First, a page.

14 January 2009
Business secretary Lord Mandelson has supported the conclusions of a report by an independent review panel led by businessman Richard Hooper which advised selling 25% - 33% of Royal Mail to a foreign buyer. The current pension fund debt, which may deter potential investors, would first be taken on by the government.
The proposals have already proved highly controversial. It is estimated that up to a hundred MPs would take part in a backbench rebellion if the current plans went to a vote without modification. Jim McGovern MP has resigned his post as private secretary to postal affairs minister Pat McFadden in protest. And the Communications Workers Union has stated that it will disaffiliate from the Labour Party in the event of any form of privatisation.
The proposal also contradicts Labour's manifesto commitment to a "publicly owned Royal Mail."
Prospective Green Party Euro-MP for Eastern Region, Councillor Rupert Read said today:
"We strongly oppose any privatisation of Royal Mail. The Green Party has long campaigned against transferring essential public services to private hands.
"The Royal Mail is a cherished and trusted national institution first established as a public body by Oliver Cromwell. Even Margaret Thatcher thought it should remain publicly owned.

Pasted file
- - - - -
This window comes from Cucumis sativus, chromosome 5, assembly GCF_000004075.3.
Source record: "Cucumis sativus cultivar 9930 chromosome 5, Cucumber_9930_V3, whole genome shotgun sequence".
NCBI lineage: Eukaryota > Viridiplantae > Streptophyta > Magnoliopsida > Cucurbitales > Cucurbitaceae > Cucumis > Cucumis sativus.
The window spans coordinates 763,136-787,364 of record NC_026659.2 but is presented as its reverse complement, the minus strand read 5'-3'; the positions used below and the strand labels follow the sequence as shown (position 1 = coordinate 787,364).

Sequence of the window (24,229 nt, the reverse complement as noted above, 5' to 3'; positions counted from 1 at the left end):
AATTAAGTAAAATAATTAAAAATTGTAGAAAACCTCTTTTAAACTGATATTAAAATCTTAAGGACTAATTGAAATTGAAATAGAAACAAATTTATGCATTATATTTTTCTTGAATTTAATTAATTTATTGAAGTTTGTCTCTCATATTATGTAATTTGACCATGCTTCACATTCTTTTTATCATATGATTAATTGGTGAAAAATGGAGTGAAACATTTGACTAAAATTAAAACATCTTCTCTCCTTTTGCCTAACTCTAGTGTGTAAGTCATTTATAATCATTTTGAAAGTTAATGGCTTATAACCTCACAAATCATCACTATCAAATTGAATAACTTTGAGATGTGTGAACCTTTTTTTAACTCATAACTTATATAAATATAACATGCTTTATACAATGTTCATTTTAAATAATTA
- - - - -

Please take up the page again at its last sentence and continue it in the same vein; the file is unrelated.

"Privatisation benefits big business interests, not consumers. We have seen this in the NHS, BT and the railways, to name a few instances. A report by Postwatch, the consumer watchdog, has failed to find any significant benefits to individual users from the 'liberalisation' of the postal service.
"Private companies will cherry-pick the most profitable parts of the organization which currently fund essential but unprofitable services like rural collections, leaving the public to pick up the bill in the future and leaving Eastern Region with a poorer service.
"To call for the part-privatisation of a major British institution at a time when the dangers of 'the market' have been so clearly exposed in recent months is clearly madness. The substantial job losses called for by this report are the last thing our struggling economy needs at the moment.
"Royal Mail has announced an impressive new environmentally-responsible method of business mail. This is a great example of what a public service provides and I am concerned that a privatised postal service would not come up with such innovative ideas."